Have you ever seen something that wasn’t actually there? Or heard a certain voice, but found no source for it on searching? If you have, you might have considered it as your mind playing tricks on you and forgot about it. Or you might have just concluded that it was a figment of your imagination. What if I told you that there are people who hear and see things which are not there in reality? As hard as it is to believe, such people do exist. Visual and auditory hallucinations are a part of a very serious mental illness and by writing this article I hope I can shed some light on it and why everyone should know about this disorder.
The disorder is called “schizophrenia” and it is characterized by abnormal social behaviour and an inability to understand what is real. It affects how a person thinks, feels and acts. It affects about 0.3-0.7% of the population. Schizophrenia is often confused with dissociative identity disorder, commonly known as the split-personality disorder, but it’s an entirely different mental disorder.
Symptoms of schizophrenia.
Symptoms of schizophrenia usually start to show between late adolescence and early adulthood. These include hallucinations (mostly auditory), delusions, and disorganized speech and thinking. They go through distortions of self-experience. This includes feeling as though their thoughts are not really theirs, believing that someone else is inserting thoughts in their mind.
There are positive and negative symptoms of schizophrenia. Positive symptoms are those that are present in people with schizophrenia and are not experienced by normal people. These include delusions, hallucinations (auditory, visual, tactile, olfactory and gustatory), and distorted thoughts. These symptoms generally respond well to medications.
Negative symptoms consist of deficiency of normal emotional responses or thought processes. These include lack of motivation, inability to experience pleasure, lack of desire to form relationships, flat expressions, little emotion, and poverty of speech.
Another feature of schizophrenia is deficiencies in cognitive abilities. The extent of these cognitive deficits can determine how functional the individual will be, their quality of occupational performance, and how successful they will be in maintaining treatment. The impact of deficits in cognitive function are seen in areas such as long-term memory, working memory, semantic processing, verbal declarative memory, learning, attention, and episodic memory. These deficits are usually found in individuals before the onset of the illness, a review of literature shows that these deficits may be present in early adolescence, or even as early as early as in childhood.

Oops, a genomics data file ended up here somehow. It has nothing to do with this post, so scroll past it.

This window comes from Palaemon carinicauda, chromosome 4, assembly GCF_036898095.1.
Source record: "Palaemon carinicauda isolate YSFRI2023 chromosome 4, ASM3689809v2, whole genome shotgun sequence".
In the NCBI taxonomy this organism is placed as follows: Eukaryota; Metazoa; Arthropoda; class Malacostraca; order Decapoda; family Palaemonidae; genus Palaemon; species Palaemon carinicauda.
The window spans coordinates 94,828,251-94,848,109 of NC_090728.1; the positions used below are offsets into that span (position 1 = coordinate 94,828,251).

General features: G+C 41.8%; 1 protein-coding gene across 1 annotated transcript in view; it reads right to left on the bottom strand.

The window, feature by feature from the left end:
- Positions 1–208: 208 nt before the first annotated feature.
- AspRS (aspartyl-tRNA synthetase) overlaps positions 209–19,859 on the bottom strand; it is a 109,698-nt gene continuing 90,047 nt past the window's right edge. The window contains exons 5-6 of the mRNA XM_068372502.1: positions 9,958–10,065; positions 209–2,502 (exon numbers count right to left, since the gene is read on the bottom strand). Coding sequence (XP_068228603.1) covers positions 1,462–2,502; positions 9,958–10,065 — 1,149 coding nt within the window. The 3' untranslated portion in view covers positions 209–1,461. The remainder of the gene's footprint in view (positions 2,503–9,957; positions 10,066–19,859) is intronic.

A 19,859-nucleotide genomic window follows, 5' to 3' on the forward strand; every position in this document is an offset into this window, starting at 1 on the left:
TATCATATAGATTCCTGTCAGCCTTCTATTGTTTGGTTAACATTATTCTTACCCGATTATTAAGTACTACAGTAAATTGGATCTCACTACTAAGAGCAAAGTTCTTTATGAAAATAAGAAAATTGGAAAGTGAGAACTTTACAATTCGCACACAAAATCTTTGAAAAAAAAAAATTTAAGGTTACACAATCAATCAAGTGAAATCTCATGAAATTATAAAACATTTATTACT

What causes schizophrenia?
Causes of schizophrenia include a combination of genetic and environmental factors.
Estimates of the heritability of schizophrenia are 80%. However, this estimate may vary because there might be difficulty in separating influences of genetic and environmental factors. The greatest risk factor is having a first-degree relative with schizophrenia. More than 40% of monozygotic twins of those with schizophrenia are also affected. If both parents are affected, the risk is about 50%, and if one parent is affected then the risk is at 16%.
Environmental factors include prenatal stress, drug use, and the living environment. About 50% of schizophrenic patients are known to use drugs or alcohol excessively. Some drugs, and to some extent alcohol, can result in a transient stimulant psychosis, or alcohol-related psychosis that presents very similar to schizophrenia. Cannabis is also a huge contributory factor in the development of schizophrenia and is a potential cause for those who are already at risk. Maternal stress is also associated with an increased risk of schizophrenia. Maternal nutritional deficiencies and maternal obesity have also been identified as potential risk factors for schizophrenia.
Diagnosis of schizophrenia.
According to the Diagnostic and Statistical Manual of Mental Disorders (DSM-5) released by the American Psychological Association (APA), two criteria must be met over the time period of at least one month to be diagnosed by schizophrenia. The first is, the person has to be suffering from delusions, hallucinations, or disorganized speech. The second criterion is that the person should be suffering from negative symptoms or catatonic behaviour.
The primary treatment is antipsychotic medications, often paired with psychological and social supports. Voluntary or if mental health legislation allows it, involuntary hospitalization may occur for severe episodes. Long-term hospitalization is uncommon. Some evidence also indicates that regular exercise has a positive effect on the mental and physical health of those with schizophrenia. There are different types of services that can help a person with schizophrenia which includes case management, psychological rehabilitation programs, self-help groups, drop-in centres, housing programs, employment programs, and counselling/therapy. Although schizophrenia cannot be fully cured, the symptoms can be reduced to a great extent.
Contrary to popular belief, a vast majority of people with schizophrenia do not pose a threat to others and are not violent or dangerous. It is not caused by childhood experiences, poor parenting or lack of willpower. Positive and negative symptoms can differ from person to person. Schizophrenia is an actual disease and people suffering from it need to be given proper psychiatric help. They need a lot of love and support, and with proper treatment, they will be able to live an almost regular life.